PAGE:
You may observe the ASA incorrectly proxy ARPing for an IP address resulting in connectivity issues .
Within 8.4(2) and 8.6(1) the following NAT changes were introduced.This basically states that Proxy ARP is enabled by default on both static and identity based NAT statements.
Identity NAT configurable proxy ARP and route lookup
In earlier releases for identity NAT, proxy ARP was disabled, and a route lookup was always used to determine the egress interface. You could not configure these settings. In 8.4(2) and later, the default behavior for identity NAT was changed to match the behavior of other static NAT configurations: proxy ARP is enabled, and the NAT configuration determines the egress interface (if specified) by default. You can leave these settings as is, or you can enable or disable them discretely. Note that you can now also disable proxy ARP for regular static NAT.
For pre-8.3 configurations, the migration of NAT exempt rules (the nat 0 access-list command) to 8.4(2) and later now includes the following keywords to disable proxy ARP and to use a route lookup: no-proxy-arp and route-lookup. The unidirectional keyword that was used for migrating to 8.3(2) and 8.4(1) is no longer used for migration. When upgrading to 8.4(2) from 8.3(1), 8.3(2), and 8.4(1), all identity NAT configurations will now include the no-proxy-arp and route-lookup keywords, to maintain existing functionality. The unidirectional keyword is removed.
We modified the following commands: nat static [no-proxy-arp] [route-lookup] (object network) and nat source static [no-proxy-arp] [route-lookup] (global).
Note : Based on the above this gotcha may present itself after upgrading a ASA5500 series firewall from 8.2(x) and prior to 8.4(2).
It is also worth noting that Proxy ARP on a per interface basis is also enabled by default. This can be confirmed via running the command,
ciscoasa# sh run all sysopt | i proxy no sysopt noproxyarp outside no sysopt noproxyarp inside no sysopt noproxyarp dmz
Cause / Solution
Lets look at an example. We have a NAT configuration, consisting of only 2 manual NAT rules,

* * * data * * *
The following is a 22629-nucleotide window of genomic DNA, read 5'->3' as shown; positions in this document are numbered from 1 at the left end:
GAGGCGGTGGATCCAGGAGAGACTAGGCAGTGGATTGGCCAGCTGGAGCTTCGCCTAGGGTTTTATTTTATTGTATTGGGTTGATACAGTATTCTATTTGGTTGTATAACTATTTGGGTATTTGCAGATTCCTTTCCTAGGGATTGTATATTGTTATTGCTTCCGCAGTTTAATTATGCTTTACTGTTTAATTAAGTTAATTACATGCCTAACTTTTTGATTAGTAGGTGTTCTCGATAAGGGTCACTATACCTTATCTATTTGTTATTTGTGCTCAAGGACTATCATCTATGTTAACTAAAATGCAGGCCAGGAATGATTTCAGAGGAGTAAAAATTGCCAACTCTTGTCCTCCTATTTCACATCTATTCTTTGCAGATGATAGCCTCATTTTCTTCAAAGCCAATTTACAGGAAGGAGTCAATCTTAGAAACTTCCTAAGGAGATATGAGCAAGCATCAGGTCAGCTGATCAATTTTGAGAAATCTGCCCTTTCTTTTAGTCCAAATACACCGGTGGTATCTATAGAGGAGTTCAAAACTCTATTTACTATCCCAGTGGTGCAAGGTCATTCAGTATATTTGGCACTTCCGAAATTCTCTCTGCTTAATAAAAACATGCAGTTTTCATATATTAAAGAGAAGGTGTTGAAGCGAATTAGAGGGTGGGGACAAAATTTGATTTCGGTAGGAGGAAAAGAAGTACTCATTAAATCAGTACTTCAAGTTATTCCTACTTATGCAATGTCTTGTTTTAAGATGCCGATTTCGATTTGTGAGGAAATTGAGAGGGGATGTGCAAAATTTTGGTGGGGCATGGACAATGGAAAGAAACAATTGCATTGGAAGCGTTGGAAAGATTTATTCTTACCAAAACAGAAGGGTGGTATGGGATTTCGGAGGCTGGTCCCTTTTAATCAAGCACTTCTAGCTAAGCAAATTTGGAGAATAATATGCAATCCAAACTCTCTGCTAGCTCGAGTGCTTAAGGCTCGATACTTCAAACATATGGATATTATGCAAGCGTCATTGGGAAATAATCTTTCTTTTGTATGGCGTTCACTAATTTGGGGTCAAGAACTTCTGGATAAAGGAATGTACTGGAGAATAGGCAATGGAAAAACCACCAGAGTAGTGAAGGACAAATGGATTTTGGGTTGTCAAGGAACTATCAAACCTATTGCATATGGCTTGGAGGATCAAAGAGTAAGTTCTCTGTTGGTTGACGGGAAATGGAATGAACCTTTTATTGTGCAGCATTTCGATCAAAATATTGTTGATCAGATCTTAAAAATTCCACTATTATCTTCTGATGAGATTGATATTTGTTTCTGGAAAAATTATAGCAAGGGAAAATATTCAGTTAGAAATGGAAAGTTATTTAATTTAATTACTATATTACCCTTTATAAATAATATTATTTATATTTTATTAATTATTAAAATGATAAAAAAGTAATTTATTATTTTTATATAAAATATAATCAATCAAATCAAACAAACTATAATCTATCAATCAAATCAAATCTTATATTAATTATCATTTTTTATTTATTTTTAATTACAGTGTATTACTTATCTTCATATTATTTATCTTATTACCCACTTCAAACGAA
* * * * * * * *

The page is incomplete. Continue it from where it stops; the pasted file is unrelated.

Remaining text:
nat (any,any) source static obj-192.168.1.3 obj-192.168.1.3 destination static obj-172.16.1.10 obj-172.16.1.10 nat (inside,outside) source static obj-192.168.1.10 obj-192.168.1.10 destination static obj-22.214.171.124 obj-126.96.36.199
The expected behavior is for the ASA to Proxy ARP for an IP address on its mapped interface. However based on the NAT statements above, at the point the ASA sees the ARP request for the MAC address for 192.168.1.3 it looks through the NAT entries for a statement that contains a destination of 192.168.1.3 on the mapped interface ‘inside’.
However as (any,any) is being used within the first NAT rule, this NAT entry is hit resulting in the ASA proxy ARPing for 192.168.1.3.
To resolve this you have 2 options :
- Either remove the (any,any) and define the actual mapped interface i.e (any, outside).
- Add the ‘no-proxy-arp’ command to the manual NAT rule containing (any,any), shown below,
nat (any,any) source static obj-192.168.1.3 obj-192.168.1.3 destination static obj-172.16.1.10 obj-172.16.1.10 no-proxy-arp
Theres more !
MAC Learning CHANGE
To resolve the issues above CIsco introduced CSCuc11186 within a number of code versions, including 9.1(7). In short this changes the way that the ASA learns and populates its ARP cache. The ASA will refuse to populate its ARP cache should the NAT statement contain addresses that overlap with the external interface subnet. This typically occurs due to using ‘any’ objects.
This can be resolved by,
- adding ‘no-proxy-arp’ to your identity NAT statements.
- removing the use of ‘any’ based objects
MAC Learning Restored
Now the ‘fix’ above caused a lot of issues, which Cisco recognized. This resulted in the new behavior being removed (CSCuy28710) within 9.1(7.2), 9.2(4.7) and 9.4(2.7).
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